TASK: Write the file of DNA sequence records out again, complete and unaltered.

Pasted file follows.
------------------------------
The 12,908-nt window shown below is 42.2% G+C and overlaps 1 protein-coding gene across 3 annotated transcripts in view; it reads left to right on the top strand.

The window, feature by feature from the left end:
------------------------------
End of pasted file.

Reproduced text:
The 12,908-nt window shown below is 42.2% G+C and overlaps 1 protein-coding gene across 3 annotated transcripts in view; it reads left to right on the top strand.

The window, feature by feature from the left end: